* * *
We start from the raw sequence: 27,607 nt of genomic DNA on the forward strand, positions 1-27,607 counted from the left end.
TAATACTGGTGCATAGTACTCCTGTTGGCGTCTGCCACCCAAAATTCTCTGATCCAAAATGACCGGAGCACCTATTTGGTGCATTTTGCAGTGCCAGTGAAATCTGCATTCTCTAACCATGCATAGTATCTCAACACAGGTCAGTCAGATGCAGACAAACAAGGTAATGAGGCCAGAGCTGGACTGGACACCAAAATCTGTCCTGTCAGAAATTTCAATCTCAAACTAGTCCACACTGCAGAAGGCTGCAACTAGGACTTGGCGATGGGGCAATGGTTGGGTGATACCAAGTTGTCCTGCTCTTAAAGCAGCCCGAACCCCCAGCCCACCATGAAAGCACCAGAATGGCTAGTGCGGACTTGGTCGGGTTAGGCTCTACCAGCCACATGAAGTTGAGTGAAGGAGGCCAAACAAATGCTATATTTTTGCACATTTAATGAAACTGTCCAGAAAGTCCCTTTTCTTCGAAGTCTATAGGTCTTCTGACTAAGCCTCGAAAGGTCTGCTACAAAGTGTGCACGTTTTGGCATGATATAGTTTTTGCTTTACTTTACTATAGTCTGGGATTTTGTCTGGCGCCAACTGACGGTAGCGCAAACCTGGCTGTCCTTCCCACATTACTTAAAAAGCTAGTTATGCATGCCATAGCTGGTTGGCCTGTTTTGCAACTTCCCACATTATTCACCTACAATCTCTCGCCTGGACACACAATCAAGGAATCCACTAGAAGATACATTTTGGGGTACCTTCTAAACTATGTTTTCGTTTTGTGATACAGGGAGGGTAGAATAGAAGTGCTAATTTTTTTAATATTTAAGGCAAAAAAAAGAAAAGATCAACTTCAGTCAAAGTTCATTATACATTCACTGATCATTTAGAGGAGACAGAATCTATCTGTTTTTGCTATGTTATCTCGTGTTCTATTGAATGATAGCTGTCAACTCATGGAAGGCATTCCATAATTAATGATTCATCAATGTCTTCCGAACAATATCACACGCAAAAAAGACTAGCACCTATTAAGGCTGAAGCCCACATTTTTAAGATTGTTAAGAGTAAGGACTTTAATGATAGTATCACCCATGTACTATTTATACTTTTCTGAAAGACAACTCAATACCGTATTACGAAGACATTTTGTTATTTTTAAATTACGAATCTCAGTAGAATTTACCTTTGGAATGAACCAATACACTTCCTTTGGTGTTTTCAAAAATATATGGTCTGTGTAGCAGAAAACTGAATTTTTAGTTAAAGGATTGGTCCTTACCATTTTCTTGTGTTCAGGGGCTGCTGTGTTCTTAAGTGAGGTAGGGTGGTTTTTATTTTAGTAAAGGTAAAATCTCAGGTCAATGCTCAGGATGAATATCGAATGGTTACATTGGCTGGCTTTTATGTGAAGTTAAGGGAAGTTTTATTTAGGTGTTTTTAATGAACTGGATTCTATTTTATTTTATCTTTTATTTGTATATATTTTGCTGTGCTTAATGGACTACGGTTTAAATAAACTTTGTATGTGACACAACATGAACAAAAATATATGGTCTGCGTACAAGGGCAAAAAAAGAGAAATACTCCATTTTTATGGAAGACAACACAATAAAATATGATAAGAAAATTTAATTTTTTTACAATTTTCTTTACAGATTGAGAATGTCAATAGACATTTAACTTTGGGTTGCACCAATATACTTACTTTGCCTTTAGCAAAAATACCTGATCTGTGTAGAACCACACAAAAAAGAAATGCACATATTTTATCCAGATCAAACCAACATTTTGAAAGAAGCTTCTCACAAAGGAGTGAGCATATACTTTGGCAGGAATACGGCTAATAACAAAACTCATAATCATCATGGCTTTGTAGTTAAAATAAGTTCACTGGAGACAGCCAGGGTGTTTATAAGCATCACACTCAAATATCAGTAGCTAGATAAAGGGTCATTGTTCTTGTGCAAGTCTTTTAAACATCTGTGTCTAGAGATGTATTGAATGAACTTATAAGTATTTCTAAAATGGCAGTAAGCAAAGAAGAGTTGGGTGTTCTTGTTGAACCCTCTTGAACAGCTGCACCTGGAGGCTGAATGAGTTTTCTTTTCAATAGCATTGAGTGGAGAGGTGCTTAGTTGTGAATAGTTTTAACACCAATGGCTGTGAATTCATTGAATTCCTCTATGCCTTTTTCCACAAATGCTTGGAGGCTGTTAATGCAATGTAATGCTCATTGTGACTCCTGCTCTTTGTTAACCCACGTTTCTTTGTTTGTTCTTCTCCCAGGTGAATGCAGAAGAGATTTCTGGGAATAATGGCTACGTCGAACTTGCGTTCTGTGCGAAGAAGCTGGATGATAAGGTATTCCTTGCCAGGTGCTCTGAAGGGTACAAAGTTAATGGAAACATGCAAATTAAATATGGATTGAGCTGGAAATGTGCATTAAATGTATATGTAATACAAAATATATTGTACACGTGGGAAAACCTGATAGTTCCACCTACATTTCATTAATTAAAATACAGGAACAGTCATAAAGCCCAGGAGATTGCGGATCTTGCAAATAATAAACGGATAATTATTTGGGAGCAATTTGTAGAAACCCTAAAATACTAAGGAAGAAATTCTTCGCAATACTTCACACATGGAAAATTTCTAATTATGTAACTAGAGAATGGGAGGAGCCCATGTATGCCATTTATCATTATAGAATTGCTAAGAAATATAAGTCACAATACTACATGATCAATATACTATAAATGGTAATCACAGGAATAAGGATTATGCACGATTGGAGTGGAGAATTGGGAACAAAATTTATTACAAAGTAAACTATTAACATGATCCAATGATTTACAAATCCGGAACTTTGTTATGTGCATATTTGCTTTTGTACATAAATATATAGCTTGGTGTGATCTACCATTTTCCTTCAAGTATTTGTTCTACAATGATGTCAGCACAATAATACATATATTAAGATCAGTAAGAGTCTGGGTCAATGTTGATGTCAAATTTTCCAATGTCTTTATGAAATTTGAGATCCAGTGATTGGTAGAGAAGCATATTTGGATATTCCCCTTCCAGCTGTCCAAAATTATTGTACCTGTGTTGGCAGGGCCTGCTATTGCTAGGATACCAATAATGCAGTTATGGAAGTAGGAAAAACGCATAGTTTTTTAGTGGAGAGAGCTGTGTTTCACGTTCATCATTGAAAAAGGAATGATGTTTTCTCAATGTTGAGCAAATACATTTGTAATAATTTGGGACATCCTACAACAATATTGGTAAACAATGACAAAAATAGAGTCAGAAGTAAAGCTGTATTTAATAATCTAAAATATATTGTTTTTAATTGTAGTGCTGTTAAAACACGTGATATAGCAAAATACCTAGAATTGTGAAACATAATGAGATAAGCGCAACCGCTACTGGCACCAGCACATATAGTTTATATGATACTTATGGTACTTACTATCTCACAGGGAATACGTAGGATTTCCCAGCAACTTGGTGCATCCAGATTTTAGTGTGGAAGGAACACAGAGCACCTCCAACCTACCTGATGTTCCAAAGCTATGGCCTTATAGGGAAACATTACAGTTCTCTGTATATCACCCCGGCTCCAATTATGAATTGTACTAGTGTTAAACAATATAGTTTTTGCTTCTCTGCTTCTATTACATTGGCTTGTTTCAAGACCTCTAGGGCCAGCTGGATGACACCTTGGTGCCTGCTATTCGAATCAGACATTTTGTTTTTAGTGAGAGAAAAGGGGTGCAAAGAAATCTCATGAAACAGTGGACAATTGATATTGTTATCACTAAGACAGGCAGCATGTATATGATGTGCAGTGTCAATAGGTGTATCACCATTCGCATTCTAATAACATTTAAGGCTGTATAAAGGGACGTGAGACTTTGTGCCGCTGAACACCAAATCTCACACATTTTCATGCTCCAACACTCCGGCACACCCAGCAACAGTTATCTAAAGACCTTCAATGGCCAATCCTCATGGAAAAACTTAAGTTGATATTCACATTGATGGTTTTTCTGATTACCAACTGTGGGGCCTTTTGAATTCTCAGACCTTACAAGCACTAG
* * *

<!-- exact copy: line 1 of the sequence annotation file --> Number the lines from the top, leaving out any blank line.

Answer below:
We start from the raw sequence: 27,607 nt of genomic DNA on the forward strand, positions 1-27,607 counted from the left end.